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Neuroscience. 2002;110(1):147-54.

Decreased calcium influx into the neonatal rat motor nerve terminals can recruit additional neuromuscular junctions during the synapse elimination period.

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  • 1Histology and Neurobiology Unit, Faculty of Medicine and Health Sciences, Universitat Rovira i Virgili, carrer St Llorenç, num 21, 43201 Reus, Spain.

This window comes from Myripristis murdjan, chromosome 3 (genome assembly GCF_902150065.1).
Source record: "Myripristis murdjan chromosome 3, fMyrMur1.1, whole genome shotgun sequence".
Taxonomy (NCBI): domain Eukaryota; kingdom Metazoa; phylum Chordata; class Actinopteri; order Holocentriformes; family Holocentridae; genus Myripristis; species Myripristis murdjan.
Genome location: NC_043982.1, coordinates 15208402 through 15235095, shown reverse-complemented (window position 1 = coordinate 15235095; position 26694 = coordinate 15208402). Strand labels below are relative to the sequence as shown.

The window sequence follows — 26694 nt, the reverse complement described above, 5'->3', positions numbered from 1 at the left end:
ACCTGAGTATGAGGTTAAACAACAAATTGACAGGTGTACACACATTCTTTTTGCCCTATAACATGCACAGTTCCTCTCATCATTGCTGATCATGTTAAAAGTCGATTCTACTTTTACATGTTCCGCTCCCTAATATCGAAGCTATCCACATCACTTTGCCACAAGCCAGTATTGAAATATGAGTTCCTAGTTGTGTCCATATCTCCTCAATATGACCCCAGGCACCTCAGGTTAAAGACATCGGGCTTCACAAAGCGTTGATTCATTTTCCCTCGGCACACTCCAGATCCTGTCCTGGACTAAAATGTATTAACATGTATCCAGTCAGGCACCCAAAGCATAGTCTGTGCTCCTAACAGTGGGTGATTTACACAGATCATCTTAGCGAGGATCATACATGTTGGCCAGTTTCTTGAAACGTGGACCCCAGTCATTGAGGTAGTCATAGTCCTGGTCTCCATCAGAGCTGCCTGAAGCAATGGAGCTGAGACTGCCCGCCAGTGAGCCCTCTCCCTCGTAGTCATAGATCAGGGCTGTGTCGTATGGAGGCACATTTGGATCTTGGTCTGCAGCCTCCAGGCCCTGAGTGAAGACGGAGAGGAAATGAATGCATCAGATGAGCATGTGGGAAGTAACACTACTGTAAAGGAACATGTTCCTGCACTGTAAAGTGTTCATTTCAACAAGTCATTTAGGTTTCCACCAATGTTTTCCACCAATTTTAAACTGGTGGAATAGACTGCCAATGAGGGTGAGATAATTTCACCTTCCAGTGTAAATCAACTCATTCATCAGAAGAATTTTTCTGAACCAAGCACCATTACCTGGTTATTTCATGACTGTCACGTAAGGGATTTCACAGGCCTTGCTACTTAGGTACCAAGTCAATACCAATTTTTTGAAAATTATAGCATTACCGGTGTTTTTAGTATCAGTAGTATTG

Individual skeletal muscle fibers in newborn vertebrates are innervated at a single endplate by several motor axons. During the first postnatal weeks, the polyneuronal innervation decreases in an activity-dependent process of synaptic elimination by axonal competition. Because synaptic activity depends strongly on the influx of calcium from the external media via presynaptic voltage-dependent calcium channels, we investigate the relationship between calcium channels, synaptic activity and developmental axonal elimination. We studied how several calcium channel blockers affect (after 1 h of incubation) the total number of functional axons per muscle fiber (poly-innervation index) of the Levator auris longus muscle of 6-day-old rats. We determined the poly-innervation index by gradually raising the stimulus amplitude and recorded the recruitment of one or more axons that produced a stepwise increment of the endplate potential.The L-type channel blocker nitrendipine (1 microM) increased the mean poly-innervation index (35.79% +/- 3.91; P<0.05). This effect was not washed out with normal Ringer, although the poly-innervation index returned to the control value when high-calcium Ringer (5 mM) was used. The P-type channel blocker omega-agatoxin-IVA (100 nM) also increased the number of recruitable endplate potentials (27.49% +/- 1.78; P<0.05), whereas N-type channel blocker omega-conotoxin-GVIA (1 microM) was ineffective (P>0.05). However, neither nitrendipine nor omega-agatoxin-IVA modified the poly-innervation index on high-calcium Ringer (P>0.05 in both cases). A more intense inhibition of calcium influx (by the sequential use of two calcium channel blockers) did not recruit any additional silent synapses. Moderately increasing the magnesium ions (by 500 microM) in the physiological solution produces a synaptic recruitment (36.78% +/- 2.1; P<0.05) similar to that with L- and P-type calcium channel blockers incubation. This magnesium effect was not washed with normal Ringer but a Ringer that is high in calcium can reverse it. The recruited endings were identified by selective activity-dependent loading with styryl dyes. Rhodaminated alpha-bungarotoxin-labeled acetylcholine receptors were present in the postsynaptic counterpart. Based on these findings we suggest that, before their complete retraction, functionally silent nerve terminals can be manifested or recovered if calcium influx is reduced by a calcium channel blocker or if external magnesium is increased. The normal activation of this calcium-dependent silencing mechanism during development may be related to the final loss of the supernumerary axons.

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